Symmetries, decoherence and the quantum to classical transition
Quantum theory is the current framework that is used to understand the fundamental constituent of the Universe. Contrary to classical physics, it has many non intuitive features rooted in the superposition principle and embodied in the famous Schrödinger’s cat paradox. What this paradox illustrates are the difficulties to apply quantum concepts into our classical world and naturally leads to the question of how to understand the quantum to classical transition.
Decoherence is our best physical mechanism to understand this quantum to classical transition. From a conceptual perspective, the underlying idea behind this phenomenon is that every system is never isolated from an unmonitored environment, whatever care the experimentalist is putting in the design of her/his experiment. Information about the state of the system is always lost in the environment and this leakage leads to the effective destruction of the quantum interference pattern.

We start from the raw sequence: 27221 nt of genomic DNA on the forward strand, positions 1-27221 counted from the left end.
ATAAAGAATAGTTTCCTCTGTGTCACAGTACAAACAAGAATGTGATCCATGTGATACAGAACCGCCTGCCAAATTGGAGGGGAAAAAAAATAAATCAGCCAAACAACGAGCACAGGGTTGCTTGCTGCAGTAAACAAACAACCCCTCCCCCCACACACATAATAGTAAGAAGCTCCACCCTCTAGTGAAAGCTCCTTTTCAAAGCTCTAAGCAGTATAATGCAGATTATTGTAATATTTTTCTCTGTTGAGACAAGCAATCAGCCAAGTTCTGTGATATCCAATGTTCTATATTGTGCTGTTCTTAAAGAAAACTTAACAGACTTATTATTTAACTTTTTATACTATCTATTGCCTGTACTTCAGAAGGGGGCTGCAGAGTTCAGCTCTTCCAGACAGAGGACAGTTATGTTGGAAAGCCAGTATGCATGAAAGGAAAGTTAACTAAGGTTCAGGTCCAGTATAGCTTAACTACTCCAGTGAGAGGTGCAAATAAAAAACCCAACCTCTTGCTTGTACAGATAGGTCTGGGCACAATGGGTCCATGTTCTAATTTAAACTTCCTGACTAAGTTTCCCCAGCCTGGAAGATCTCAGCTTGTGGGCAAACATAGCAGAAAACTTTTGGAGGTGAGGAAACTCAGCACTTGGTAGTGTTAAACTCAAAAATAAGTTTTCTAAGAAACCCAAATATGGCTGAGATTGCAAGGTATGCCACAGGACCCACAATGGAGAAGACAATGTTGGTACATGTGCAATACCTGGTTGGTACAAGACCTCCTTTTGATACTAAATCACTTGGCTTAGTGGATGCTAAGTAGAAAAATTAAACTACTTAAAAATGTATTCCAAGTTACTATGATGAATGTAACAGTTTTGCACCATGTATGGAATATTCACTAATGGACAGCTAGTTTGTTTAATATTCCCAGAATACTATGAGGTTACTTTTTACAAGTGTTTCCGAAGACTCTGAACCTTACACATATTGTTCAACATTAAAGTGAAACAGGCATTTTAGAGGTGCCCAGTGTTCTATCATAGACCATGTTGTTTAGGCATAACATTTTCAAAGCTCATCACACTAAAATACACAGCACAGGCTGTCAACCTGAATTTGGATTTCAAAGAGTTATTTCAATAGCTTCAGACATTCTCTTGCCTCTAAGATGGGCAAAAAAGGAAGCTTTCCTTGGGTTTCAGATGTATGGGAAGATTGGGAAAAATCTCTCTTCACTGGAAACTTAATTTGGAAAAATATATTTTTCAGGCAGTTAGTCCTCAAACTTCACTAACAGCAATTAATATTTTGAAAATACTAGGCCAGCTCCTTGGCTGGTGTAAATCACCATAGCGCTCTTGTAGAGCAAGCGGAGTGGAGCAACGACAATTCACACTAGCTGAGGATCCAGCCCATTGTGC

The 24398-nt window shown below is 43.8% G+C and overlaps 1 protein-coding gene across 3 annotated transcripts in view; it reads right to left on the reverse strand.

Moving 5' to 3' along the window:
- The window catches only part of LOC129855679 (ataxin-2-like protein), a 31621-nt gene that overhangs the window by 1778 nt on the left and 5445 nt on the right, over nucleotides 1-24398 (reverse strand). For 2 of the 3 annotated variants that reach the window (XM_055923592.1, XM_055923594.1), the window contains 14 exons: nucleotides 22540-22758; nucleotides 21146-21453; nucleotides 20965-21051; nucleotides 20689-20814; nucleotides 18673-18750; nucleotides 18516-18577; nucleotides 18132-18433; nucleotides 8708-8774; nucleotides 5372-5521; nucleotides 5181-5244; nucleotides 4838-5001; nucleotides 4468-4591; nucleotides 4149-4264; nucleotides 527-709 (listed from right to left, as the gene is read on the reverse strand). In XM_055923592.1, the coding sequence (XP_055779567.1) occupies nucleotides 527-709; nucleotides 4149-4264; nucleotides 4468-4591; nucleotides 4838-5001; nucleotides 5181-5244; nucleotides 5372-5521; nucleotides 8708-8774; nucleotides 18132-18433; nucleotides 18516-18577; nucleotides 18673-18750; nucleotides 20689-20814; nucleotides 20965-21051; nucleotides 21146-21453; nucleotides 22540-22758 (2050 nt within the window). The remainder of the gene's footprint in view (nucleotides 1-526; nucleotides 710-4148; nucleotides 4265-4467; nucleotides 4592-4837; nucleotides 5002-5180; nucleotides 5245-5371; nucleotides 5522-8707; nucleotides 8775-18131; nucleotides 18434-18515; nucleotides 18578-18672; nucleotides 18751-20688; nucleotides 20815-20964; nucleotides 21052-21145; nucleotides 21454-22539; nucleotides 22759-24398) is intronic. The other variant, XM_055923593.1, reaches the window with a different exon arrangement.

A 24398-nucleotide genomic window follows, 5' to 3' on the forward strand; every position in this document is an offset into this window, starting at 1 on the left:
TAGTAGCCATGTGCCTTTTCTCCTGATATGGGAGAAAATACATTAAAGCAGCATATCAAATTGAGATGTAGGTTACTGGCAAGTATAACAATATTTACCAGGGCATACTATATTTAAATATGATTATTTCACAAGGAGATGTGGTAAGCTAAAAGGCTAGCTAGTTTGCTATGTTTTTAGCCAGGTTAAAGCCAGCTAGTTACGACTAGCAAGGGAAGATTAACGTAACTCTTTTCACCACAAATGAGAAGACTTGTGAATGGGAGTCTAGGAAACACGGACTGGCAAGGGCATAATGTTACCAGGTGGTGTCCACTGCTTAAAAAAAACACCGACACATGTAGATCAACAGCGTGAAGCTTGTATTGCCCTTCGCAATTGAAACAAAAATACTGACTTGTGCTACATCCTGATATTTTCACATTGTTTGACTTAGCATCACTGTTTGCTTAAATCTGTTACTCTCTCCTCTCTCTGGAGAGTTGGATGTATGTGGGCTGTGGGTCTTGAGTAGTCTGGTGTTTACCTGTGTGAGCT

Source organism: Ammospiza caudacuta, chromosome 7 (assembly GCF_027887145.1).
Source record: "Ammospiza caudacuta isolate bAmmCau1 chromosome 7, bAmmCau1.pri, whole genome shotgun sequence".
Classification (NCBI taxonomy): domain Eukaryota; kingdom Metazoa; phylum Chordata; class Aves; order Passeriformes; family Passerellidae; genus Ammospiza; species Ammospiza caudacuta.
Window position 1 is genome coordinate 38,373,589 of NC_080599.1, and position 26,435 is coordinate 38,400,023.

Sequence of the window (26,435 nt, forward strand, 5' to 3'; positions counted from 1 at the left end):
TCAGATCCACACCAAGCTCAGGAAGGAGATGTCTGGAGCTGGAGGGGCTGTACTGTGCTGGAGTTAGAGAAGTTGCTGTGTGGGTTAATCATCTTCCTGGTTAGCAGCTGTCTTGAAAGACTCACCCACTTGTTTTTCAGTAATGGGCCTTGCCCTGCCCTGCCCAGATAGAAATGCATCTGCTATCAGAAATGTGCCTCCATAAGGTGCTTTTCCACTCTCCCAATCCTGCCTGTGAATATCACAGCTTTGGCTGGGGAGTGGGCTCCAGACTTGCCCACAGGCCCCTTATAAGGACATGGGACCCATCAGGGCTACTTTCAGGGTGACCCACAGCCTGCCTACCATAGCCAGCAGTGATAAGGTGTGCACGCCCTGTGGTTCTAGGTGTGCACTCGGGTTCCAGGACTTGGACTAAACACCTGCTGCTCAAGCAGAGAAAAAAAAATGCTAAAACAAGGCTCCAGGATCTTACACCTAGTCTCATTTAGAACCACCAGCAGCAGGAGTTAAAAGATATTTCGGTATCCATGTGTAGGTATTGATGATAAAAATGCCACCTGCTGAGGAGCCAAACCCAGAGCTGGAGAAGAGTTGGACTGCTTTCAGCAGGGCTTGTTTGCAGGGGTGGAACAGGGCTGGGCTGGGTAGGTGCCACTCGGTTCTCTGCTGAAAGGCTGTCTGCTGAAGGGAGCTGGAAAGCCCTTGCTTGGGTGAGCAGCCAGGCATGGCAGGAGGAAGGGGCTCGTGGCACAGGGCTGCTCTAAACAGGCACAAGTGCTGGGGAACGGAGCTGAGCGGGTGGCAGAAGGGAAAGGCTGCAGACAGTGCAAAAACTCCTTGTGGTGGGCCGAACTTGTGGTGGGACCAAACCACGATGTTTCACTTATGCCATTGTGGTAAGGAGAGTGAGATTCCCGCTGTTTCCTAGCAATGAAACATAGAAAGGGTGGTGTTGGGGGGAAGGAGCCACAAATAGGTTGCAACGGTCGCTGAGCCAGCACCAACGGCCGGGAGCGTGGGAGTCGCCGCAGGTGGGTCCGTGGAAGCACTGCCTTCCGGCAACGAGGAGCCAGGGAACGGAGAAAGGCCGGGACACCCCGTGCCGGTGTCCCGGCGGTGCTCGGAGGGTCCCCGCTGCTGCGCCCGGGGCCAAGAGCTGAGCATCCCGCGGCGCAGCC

To be more precise, what controls the decoherence process and the emergence of a classical description is mostly the interaction between the system and its environment. In principle, once we know the interaction, we could determine how the transition occurs. In practice, the most efficient approach is to set up an effective model, like the quantum Brownian motion, and compare it to our experiments. However, we know it is possible to deduce the fundamental interactions in the context of quantum field theory from very general symmetry principles. Knowing this, a natural question to ask is then if we can find a direct link between the symmetries underlying the fundamental interactions and the emergence of classical behavior induced by the interaction betweens systems and environments.
The goal of this project is to have a better understanding of the relationship between symmetries and which pointer states will emerge after a decoherence process.